I saw this photo the other day, and it truly took my breath away. I know the image is small – click on the image to see it larger and on the Flickr site. I was toying with the idea of placing another image on this blog entry, but the cobblestone farmhouse has a more modern addition in the background which both ruins and makes the picture for me. Let me explain.
I love the look of stone. The farmhouse is magnificent, and the stonework is beautiful. There is an addition to the back that probably makes living in the house much more comfortable, but it detracts from the aesthetic beauty. The rambling creek in the front also adds to the beauty of the picture – a picture I really enjoy. But I wonder about the people who made the addition. Were they thinking of radiant heat, spacious interiors and a Jacuzzi in the master bath suite?
Back to the image I chose to borrow for this post. First, the only reason I know the trees are walnuts is because of the title of the photo. I would have guessed pecans. And I am saying pecan as a southern lady would say the word (pə kɑn instead of pi kæn). Walnuts always seemed like a more northern nut to me, though I would hazard to guess that we can grow walnuts in Georgia. Perhaps many of us just don't choose to grow walnuts.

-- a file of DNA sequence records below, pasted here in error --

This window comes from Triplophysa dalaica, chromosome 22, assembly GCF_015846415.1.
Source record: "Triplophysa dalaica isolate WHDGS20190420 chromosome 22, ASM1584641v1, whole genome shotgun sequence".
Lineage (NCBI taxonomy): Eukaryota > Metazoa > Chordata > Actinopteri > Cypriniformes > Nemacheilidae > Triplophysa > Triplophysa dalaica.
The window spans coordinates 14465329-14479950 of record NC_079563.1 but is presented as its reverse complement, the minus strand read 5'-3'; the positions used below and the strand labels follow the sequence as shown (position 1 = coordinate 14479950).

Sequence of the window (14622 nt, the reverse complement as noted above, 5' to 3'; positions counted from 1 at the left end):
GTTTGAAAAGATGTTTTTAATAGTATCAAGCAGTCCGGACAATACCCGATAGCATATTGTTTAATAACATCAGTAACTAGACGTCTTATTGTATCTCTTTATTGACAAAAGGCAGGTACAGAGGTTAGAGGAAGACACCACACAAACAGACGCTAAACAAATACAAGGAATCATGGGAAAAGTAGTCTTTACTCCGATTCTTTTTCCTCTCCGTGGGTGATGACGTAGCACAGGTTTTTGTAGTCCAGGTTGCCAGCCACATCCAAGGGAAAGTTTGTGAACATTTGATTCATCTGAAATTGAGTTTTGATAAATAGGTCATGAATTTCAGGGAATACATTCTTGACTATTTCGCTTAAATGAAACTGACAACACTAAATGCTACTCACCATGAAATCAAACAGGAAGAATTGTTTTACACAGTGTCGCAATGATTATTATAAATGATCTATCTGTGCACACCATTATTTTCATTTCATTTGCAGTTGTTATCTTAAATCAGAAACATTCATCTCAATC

Walnuts, Pecan trees and Oak trees have wonderful bark, and this picture beautifully shows the trees. I could get lost in the bark, wondering what insects call this their home. I like insects, though viewing them at a safe distance. Insects seem to have weird facts associated with them – that a cockroach can live for ten days after being decapitated, or that the Monarch butterfly can travel up to 17 miles per hour. I sometimes wonder if a man was sucked into a tornado and they clocked him at 80 miles per hour, does that mean that he is faster than a cheetah?
Oh, back to the photo.
I sometimes wonder what it would be like to live on a farm. Would I still be as fascinated with trees and stone buildings? I mean, if I lived on a farm, would I be writing of fascination with Kinko's and Starbucks? Split rail fences seem very romantic, but I wonder how practical they are – I mean, I would think that the wood would begin to rot fairly quickly, rain pooling along the rail during the rainy season.
Barns have a similar romantic notion. I mean, ever since I saw "Seven Brides for Seven Brothers", I wanted someone to construct a barn in my backyard. Well, not just anybody, but a bunch of handsome men that could dance and fight over me.
Interesting that when one sees a picture, many thoughts can enter one's mind. Perhaps that's why it is called art.